The failure of backup generators used to pump cooling water helped cause explosions in at least three of the buildings surrounding Fukushima’s six reactors.
My Note -
Gee, clean out my oven or national security? Hmmm………
Yes, electricity across the world.
Yes, electricity for the US and cheaper, more reliable, safer.
If I had a choice in it – what do I want the nuclear plants to do?
1. Run a schematic systems analysis on these plants. Then fix what is not set up well. (if that is the locations of the backup generators, then move them to higher ground. if there is a fault line under the plant, then consider the real possibility that there may an earthquake there which could put cracks in the building or affect its instruments, its electricity requirements, its integrity.)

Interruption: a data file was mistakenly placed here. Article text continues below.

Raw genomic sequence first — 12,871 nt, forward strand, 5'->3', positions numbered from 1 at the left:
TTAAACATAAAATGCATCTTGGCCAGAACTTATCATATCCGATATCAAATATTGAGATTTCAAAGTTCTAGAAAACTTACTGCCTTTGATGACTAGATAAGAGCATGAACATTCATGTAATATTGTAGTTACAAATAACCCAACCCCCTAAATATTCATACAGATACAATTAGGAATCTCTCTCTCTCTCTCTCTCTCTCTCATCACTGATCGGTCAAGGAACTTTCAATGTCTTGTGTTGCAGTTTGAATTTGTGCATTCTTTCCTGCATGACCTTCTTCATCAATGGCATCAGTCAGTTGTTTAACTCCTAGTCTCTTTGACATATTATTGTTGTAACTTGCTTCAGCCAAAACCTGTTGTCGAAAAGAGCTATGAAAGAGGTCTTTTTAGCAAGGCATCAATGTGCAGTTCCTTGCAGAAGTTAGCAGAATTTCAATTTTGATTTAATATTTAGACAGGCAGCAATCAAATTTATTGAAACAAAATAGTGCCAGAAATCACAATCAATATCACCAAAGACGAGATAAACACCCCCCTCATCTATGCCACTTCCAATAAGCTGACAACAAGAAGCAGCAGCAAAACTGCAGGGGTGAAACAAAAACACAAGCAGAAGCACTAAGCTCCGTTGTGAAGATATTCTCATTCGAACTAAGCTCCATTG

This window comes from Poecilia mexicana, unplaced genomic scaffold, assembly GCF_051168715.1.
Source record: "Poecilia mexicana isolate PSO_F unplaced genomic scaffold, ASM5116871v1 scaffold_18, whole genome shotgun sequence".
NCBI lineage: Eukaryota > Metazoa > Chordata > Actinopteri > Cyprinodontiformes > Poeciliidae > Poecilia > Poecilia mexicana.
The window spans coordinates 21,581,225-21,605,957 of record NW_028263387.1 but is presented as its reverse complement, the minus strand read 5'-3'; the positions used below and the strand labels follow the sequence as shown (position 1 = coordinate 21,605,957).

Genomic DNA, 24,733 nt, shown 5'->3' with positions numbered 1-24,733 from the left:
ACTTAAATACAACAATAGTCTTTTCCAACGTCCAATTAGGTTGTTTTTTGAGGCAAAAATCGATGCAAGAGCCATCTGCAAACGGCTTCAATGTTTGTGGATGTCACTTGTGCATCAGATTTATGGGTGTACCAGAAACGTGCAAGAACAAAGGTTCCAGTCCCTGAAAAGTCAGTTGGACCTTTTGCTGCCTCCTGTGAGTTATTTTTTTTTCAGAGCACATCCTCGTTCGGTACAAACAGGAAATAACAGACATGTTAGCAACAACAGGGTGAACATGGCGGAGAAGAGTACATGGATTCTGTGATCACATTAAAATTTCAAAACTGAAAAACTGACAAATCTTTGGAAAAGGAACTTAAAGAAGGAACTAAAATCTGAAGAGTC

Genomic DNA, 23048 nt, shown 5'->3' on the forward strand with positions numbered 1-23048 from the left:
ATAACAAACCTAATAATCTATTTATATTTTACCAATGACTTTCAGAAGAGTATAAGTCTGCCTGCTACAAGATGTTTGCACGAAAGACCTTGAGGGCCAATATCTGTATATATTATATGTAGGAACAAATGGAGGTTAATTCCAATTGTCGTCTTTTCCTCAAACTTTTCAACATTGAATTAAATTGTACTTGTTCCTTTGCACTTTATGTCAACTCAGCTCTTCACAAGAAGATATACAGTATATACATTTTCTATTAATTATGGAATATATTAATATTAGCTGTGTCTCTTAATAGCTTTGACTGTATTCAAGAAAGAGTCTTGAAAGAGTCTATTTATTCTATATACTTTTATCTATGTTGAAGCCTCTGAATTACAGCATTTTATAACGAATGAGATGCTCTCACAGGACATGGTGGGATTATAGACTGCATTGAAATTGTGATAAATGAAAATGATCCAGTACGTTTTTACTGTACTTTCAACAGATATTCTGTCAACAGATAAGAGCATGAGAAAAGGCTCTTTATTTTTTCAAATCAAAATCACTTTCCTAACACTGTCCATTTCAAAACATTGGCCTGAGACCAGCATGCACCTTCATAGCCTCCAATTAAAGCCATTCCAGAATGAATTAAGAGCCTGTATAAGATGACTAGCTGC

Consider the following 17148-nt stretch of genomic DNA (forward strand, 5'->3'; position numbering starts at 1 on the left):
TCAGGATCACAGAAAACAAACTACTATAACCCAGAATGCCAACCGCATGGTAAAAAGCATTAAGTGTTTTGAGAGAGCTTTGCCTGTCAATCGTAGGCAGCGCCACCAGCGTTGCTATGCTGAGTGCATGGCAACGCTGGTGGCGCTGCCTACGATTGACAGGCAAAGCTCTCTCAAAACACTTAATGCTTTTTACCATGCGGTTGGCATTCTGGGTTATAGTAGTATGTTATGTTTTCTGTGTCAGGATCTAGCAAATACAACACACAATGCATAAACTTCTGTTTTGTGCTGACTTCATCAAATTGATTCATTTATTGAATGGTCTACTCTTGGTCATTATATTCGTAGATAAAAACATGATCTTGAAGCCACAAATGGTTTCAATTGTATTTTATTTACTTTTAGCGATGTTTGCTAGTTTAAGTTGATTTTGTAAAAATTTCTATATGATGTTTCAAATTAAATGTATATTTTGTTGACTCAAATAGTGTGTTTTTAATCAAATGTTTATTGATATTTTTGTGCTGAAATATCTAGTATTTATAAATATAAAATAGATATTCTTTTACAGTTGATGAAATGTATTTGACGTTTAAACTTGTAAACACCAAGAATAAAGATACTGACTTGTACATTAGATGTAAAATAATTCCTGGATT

2. I want the worst case scenarios on the list of everything that can go wrong – going wrong at the same time. I want that included on the list of possibilities – and for that to have plans to accommodate it.
3. No more cost to benefit type of planning – real plans instead. If there will need to be a fifty mile radius of evacuations in the event of many things going wrong at once and it to be done quickly – then how will that be accomplished? I don’t want to hear after the fact that my daughter and grandbaby were called “acceptable collateral losses” in their estimation of what was worth doing or not doing. That’s true for every living person, in fact – including right now the people of Japan who may be in harm’s way.
Here are some things I’ve noted about nuclear power generally –